The lights are on
From Software's cryptic first-person RPG, with its deliberate combat and vague direction, laid the groundwork for the Dark Souls series.
The Sims offers nearly endless creative freedom, from building houses to shaping your sims’ life.
A long to-do list of various tasks around a farm seems restricting at first, but ends up being a relaxing and liberating take on rural life.
Before Spider-Man 2, no other open-world game had given me quite the same thrill and freedom of movement.
The multitude of choices and wide-open sense of exploration still feel fresh in my mind after all this time.
Ubisoft’s first entry in what would become its flagship franchise offered opportunities for exploration and traversal that few other games could match.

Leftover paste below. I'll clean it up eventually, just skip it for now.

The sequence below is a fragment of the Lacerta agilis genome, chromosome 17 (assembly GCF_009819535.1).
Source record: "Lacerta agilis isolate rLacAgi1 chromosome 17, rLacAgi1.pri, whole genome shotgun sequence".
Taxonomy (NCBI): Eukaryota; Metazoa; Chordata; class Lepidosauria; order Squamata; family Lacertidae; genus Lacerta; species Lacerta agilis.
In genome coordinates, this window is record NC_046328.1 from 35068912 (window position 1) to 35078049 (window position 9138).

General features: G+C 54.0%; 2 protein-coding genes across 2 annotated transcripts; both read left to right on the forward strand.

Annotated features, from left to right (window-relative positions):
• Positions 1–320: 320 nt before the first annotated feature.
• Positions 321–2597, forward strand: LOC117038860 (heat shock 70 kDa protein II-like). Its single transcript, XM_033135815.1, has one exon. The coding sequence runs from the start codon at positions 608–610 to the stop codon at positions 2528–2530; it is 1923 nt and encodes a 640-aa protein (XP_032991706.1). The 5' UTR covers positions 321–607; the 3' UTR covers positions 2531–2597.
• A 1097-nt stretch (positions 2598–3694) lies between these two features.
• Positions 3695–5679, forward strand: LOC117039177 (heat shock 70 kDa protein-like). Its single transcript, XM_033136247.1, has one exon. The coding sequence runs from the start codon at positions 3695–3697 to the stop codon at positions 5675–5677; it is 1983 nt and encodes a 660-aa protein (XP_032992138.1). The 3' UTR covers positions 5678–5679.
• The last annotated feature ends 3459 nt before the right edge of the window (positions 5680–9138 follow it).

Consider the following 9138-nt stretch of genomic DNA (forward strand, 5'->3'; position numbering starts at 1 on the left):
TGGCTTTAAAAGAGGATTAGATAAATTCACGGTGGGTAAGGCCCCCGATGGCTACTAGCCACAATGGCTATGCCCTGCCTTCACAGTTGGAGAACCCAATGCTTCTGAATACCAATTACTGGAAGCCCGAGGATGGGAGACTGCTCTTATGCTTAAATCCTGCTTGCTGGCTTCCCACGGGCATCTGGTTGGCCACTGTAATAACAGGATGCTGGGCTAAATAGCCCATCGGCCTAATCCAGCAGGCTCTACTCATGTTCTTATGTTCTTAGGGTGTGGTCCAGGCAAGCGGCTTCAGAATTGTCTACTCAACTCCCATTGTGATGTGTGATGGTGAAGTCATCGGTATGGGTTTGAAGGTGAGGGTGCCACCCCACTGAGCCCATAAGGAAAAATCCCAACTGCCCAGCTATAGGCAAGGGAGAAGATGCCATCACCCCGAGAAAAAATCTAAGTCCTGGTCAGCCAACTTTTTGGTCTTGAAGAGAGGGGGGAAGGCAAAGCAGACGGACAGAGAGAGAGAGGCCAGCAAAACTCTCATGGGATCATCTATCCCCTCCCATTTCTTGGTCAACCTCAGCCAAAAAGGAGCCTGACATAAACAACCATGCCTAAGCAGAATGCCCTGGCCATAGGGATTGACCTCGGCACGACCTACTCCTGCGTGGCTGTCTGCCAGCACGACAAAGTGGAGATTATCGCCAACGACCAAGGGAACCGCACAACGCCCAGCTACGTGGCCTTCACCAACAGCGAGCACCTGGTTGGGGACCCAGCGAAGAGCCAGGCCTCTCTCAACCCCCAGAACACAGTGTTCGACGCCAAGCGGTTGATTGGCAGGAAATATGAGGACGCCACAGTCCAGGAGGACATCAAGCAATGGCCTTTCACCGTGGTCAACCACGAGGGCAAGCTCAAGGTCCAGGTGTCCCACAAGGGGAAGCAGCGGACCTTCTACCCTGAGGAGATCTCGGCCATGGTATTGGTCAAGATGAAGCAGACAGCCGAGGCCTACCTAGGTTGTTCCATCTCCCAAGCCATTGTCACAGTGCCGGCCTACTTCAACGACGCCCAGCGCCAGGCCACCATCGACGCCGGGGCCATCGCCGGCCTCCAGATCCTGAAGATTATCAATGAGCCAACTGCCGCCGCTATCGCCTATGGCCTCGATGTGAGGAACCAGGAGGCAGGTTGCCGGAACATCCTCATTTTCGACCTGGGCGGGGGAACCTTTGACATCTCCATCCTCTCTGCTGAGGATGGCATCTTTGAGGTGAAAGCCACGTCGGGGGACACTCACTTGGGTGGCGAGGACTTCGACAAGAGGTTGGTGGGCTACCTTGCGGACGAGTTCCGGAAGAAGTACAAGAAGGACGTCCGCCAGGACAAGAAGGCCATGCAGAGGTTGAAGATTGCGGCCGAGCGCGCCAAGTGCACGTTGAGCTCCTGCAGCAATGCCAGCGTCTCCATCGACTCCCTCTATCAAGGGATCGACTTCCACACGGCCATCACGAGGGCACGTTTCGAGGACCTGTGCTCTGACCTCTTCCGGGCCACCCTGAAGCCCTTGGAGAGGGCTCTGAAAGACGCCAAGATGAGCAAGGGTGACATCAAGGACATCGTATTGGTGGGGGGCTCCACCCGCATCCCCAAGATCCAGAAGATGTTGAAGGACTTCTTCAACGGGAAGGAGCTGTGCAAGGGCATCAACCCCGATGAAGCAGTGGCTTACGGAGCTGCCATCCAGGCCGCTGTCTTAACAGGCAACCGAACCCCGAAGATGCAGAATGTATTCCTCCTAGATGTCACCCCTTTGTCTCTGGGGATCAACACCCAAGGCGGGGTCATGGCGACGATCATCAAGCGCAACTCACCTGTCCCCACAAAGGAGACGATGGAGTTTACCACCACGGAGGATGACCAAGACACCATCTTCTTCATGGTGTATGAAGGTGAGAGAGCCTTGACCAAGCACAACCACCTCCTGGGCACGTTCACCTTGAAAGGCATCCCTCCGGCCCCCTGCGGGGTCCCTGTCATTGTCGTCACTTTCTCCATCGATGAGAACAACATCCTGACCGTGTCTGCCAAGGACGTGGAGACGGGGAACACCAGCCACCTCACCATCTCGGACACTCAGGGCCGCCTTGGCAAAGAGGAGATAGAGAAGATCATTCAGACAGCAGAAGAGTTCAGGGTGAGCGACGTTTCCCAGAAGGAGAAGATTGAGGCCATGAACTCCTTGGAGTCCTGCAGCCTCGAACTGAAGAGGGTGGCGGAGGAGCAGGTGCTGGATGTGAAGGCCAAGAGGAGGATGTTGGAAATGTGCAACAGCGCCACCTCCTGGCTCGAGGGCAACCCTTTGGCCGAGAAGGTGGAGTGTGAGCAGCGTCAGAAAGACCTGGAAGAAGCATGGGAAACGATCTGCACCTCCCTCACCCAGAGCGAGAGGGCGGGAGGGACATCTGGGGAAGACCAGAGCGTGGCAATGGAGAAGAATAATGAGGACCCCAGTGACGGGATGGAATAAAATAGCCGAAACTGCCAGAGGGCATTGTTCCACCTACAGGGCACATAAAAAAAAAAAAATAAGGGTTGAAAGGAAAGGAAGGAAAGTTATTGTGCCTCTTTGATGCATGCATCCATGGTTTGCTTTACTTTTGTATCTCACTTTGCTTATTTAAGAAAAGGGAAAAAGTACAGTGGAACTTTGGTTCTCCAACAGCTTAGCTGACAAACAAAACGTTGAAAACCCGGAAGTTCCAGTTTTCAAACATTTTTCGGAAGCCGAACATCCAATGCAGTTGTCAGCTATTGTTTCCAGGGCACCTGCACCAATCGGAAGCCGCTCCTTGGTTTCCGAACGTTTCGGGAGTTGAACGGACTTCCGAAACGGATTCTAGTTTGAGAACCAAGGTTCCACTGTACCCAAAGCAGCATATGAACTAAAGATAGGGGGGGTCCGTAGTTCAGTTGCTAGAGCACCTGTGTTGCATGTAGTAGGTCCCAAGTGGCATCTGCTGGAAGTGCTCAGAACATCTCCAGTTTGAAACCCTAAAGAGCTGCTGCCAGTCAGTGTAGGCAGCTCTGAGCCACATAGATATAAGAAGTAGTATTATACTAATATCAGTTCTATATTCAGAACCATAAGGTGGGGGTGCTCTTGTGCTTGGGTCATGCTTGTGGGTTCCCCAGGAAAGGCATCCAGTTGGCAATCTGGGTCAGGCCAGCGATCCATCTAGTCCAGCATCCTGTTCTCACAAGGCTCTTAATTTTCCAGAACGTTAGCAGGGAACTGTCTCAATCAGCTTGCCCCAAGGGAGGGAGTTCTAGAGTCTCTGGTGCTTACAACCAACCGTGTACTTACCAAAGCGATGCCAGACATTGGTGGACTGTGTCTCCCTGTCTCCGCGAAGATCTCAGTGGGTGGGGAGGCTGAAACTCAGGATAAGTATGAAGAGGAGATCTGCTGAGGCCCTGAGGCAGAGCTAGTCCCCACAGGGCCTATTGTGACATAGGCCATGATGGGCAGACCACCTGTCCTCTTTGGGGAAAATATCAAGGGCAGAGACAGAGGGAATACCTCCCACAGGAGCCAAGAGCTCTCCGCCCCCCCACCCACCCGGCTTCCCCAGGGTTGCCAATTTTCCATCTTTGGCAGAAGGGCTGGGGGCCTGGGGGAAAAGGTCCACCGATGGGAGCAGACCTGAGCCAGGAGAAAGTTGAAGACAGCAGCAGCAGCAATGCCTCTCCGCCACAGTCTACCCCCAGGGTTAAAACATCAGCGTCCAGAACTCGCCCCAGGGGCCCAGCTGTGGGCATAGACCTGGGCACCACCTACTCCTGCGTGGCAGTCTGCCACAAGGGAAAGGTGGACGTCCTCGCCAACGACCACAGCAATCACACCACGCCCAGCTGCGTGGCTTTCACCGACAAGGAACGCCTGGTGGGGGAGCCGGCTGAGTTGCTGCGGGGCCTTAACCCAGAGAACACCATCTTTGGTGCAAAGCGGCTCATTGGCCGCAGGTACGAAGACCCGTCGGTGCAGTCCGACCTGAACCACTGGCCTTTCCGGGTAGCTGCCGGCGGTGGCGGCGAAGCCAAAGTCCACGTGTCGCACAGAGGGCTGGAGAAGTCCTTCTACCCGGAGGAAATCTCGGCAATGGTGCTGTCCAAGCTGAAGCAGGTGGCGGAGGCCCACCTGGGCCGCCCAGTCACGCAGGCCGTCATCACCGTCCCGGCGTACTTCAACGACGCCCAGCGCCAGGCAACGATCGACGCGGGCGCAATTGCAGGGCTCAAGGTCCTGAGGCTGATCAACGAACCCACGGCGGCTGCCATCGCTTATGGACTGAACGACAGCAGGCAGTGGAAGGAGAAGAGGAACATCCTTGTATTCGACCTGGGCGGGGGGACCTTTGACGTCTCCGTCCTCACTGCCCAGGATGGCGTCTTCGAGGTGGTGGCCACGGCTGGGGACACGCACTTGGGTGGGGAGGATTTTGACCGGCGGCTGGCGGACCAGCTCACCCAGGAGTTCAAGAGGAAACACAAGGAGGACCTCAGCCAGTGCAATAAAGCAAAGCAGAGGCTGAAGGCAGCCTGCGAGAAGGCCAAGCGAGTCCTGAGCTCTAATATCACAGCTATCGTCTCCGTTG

Pilotwings wasn’t the first flight simulator I’d played, but the SNES launch game was the first one I played that provided a real sense of freedom.
Hideo Kojima's Metal Gear on the NES expanded what was possible for action games, leaving a legacy.
It wasn’t just a game, it was an experience, and one of the most high
profile shared social experiences that set the wheels in motion to
create the modern MMORPG environment we see today.
No action game has given me more of a sense of freedom than Volition's technical marvel, Red Faction: Guerrilla, making it an easy pick for my July 4th selection.
While some gamers will extol the virtues of titles like Morrowind or Skyrim, to me the Elder Scrolls game that remains the most memorable was Oblivion.
As part of of our day-long examination of the concept of freedom in video games, I wrote this essay about Rockstar Games’ Red Dead Redemption.